The extraordinary power to make change

A Dogwood volunteer, Raza Mirza, explains why he is voting in Vancouver’s October 14 by-election, and every election for that matter

That night there was a special excitement in my home — everyone was jammed in front of the television waiting. We lived in a large, multi-generational family home. At some point later that evening, we went to an apartment on the main road, which was owned by our family friend who operated a general store at the ground floor of the building.

I vaguely remember watching a woman waving from the top of the large commercial truck, at a crowd of hundreds of thousands that stretched as far as my eyes could see. I was about four years old at the time and I had no clue who she was or what was going on, but I knew this was something important.

Now I know it was the convoy of late Benazir Bhutto on her way to rally in Lahore. In the months that followed, I regularly joined my aunts at the campaign office of our local candidate, and remember them visiting at a party volunteer table after my family cast their ballots. I didn’t know what elections were, but I knew they were important, as this never happened in my family.

And so I learned, from a very young age, the importance of voting.


I voted in every election I was able to before I moved to Canada, but never really understood the importance of it until I wasn’t able to vote for six years. In 2008, I moved to Canada and in the following years, no matter how frustrated I got with government policies, I had to watch as an outsider. These six years have taught me that being able vote is a privilege and should not be ever taken lightly. It gives every citizen extraordinary power to make a change.

I was very excited when I became a citizen just in time to vote in Vancouver’s municipal election in 2014. I had listened to the debates, looked up the candidates’ profiles for the school board trustees and park board commissioners, and prepared a voter choice card. I went to the polling station near my home early in the day to make sure I voted before getting busy with other chores. After that was the 2015 federal election. I was going to be out of the country on election day so I voted in advance.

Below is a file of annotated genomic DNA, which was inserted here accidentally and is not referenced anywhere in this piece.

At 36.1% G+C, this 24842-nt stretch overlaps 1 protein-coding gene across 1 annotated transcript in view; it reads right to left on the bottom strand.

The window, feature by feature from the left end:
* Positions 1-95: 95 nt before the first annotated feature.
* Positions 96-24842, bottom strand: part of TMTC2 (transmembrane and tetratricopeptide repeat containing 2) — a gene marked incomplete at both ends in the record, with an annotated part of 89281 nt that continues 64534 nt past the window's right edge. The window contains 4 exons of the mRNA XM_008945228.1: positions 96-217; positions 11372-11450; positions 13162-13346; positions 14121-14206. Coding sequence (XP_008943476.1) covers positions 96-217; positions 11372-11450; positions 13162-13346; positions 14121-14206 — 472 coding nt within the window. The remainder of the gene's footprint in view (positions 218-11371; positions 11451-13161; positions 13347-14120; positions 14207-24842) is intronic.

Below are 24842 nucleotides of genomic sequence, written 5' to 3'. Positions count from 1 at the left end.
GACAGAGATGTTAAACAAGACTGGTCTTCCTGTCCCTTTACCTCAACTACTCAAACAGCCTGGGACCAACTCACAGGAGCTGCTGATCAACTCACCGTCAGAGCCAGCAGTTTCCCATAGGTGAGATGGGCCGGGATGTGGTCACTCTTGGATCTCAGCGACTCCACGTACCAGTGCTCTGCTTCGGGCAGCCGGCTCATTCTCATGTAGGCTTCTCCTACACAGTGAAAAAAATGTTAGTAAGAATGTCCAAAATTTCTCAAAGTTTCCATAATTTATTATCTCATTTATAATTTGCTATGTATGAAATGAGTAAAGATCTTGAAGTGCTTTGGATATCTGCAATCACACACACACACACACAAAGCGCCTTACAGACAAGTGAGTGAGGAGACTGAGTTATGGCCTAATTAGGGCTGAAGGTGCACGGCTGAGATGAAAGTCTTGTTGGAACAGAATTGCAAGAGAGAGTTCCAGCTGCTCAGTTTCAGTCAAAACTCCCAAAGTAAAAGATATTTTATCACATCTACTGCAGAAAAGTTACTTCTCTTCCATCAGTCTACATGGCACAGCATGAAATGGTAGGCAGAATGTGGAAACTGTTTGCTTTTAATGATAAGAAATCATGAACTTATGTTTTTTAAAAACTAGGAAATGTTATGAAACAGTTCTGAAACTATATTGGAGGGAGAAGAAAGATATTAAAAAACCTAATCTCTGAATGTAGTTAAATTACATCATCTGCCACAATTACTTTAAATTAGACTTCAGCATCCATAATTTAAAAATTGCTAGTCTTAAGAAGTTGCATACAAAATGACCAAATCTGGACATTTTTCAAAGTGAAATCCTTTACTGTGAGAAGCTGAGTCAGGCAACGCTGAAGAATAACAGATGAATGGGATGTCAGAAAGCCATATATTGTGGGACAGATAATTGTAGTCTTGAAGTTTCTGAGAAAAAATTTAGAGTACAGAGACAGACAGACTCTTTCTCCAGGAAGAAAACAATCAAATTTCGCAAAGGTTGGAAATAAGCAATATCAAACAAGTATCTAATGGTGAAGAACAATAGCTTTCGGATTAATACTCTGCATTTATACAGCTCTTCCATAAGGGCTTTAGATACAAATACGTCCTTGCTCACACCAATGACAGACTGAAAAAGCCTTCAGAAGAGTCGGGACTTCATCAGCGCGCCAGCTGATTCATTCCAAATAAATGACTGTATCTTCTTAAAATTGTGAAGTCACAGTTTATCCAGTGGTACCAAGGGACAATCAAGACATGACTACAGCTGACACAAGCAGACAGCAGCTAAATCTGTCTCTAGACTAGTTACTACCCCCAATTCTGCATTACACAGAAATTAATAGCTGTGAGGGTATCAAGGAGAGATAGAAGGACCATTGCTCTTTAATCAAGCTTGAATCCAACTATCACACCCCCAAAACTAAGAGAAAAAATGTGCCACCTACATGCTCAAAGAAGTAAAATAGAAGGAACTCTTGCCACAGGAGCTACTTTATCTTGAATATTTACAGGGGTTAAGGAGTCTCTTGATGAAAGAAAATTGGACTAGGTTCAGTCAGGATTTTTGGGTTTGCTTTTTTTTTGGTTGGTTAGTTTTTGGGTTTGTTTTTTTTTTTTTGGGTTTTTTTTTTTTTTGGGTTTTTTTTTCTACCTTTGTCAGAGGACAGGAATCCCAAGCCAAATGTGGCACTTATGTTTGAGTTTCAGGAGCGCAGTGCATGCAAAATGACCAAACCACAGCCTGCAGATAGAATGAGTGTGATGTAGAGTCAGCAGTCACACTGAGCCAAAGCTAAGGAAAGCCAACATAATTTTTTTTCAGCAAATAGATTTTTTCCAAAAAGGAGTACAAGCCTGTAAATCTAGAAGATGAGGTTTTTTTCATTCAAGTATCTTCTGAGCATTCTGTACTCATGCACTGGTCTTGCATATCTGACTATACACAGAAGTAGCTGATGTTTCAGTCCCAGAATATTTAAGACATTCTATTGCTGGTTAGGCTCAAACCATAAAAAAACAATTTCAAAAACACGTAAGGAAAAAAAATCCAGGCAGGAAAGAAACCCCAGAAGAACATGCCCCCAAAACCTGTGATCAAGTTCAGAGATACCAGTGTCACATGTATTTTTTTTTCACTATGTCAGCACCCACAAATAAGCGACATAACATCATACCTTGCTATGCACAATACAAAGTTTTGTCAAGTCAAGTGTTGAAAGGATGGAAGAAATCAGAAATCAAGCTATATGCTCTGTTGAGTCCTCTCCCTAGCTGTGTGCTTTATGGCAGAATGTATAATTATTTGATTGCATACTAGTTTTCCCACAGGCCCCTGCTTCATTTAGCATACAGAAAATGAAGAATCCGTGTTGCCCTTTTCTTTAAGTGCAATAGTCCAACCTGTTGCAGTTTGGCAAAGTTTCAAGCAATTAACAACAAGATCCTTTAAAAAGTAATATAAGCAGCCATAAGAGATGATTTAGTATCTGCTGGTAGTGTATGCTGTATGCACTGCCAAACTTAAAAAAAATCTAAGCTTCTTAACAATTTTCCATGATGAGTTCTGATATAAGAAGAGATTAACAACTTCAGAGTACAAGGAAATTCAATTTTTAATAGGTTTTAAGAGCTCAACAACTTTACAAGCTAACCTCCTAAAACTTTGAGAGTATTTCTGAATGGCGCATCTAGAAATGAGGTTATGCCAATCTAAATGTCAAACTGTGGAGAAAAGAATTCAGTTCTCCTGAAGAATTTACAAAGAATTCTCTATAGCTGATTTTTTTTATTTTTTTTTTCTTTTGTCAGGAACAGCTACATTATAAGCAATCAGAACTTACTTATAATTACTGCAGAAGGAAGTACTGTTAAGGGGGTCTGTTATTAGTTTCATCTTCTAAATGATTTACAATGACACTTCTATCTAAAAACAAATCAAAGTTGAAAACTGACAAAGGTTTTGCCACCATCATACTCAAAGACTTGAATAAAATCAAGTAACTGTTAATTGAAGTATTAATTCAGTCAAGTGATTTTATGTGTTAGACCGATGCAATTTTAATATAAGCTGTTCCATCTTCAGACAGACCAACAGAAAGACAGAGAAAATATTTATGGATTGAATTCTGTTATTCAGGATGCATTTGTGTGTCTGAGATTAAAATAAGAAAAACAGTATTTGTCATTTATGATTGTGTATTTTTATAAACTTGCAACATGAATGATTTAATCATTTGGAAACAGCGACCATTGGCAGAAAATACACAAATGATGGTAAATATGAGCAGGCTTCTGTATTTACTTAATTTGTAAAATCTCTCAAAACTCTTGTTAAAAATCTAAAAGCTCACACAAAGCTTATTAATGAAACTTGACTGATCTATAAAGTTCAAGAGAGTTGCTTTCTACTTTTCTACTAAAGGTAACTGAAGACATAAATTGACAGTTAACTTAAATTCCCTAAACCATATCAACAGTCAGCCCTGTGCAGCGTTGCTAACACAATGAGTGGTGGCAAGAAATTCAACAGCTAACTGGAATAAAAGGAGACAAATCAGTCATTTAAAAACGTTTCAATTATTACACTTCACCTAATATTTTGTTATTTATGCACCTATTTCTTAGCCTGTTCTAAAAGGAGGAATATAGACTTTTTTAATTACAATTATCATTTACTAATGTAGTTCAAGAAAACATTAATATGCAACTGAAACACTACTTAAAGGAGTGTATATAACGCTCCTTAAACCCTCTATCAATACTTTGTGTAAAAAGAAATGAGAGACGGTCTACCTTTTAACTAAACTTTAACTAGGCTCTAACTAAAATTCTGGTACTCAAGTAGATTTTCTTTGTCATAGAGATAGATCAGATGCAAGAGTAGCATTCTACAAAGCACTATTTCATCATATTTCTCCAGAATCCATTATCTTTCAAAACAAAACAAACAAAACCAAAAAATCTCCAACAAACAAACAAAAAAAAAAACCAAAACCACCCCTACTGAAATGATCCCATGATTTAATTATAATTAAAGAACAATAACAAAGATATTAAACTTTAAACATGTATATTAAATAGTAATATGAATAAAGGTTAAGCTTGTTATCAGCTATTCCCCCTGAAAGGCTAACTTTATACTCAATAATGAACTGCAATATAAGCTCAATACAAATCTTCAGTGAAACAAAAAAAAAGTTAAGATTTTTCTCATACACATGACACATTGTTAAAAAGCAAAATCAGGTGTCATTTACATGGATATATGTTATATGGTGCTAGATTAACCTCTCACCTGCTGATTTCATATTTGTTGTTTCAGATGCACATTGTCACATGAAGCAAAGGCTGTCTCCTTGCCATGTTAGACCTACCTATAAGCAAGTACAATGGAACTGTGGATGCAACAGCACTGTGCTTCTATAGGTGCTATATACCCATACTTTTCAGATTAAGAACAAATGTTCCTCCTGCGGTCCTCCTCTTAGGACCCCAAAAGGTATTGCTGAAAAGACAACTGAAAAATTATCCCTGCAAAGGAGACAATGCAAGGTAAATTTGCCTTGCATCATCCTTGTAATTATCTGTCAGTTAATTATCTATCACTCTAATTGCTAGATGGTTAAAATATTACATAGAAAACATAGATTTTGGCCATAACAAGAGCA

I believe we cannot have a true democracy when a few people or entities can buy influence with politicians. I wanted to do something about Big Money, but wasn’t sure how. Then, I found Dogwood and decided to volunteer  on the ban Big Money campaign. Through Dogwood, I met some incredible people and wanted to spend more time volunteering on other issues. I like how Dogwood, apart from raising concern about issues, also actively engages with public officials.

It is easy not to care when we are busy going through the rigours of life, especially when we are fortunate enough to have a good life. But as a society, it is also our responsibility to help everyone around us who needs help. It is easy to think helping means monetary help or volunteering at a community centre, but not everyone has the time or resources to do that. Luckily, we can still help.

Like many in Vancouver, the number one issue for this upcoming election is housing. I believe all three levels of government have to do more to reverse the commodification of our homes, accelerate development of family-sized rental units and curb demand where the primary purpose of the purchase isn’t a home to live in.

We can make a change by ensuring we participate in the democratic process, and we help select the people who can make our society better. We need to use our privilege to vote, to fulfill our responsibility towards our society. 

And that’s why I always vote.

Find out more about the Vancouver by-election on October 14, 2017

2 Responses to “The extraordinary power to make change”

  1. Rodger Brunning says:

    Thank you Raza

  2. Jeffrey Simpson says:

    Thank you for this article. I am saddened by how many folks think nothing of not voting.

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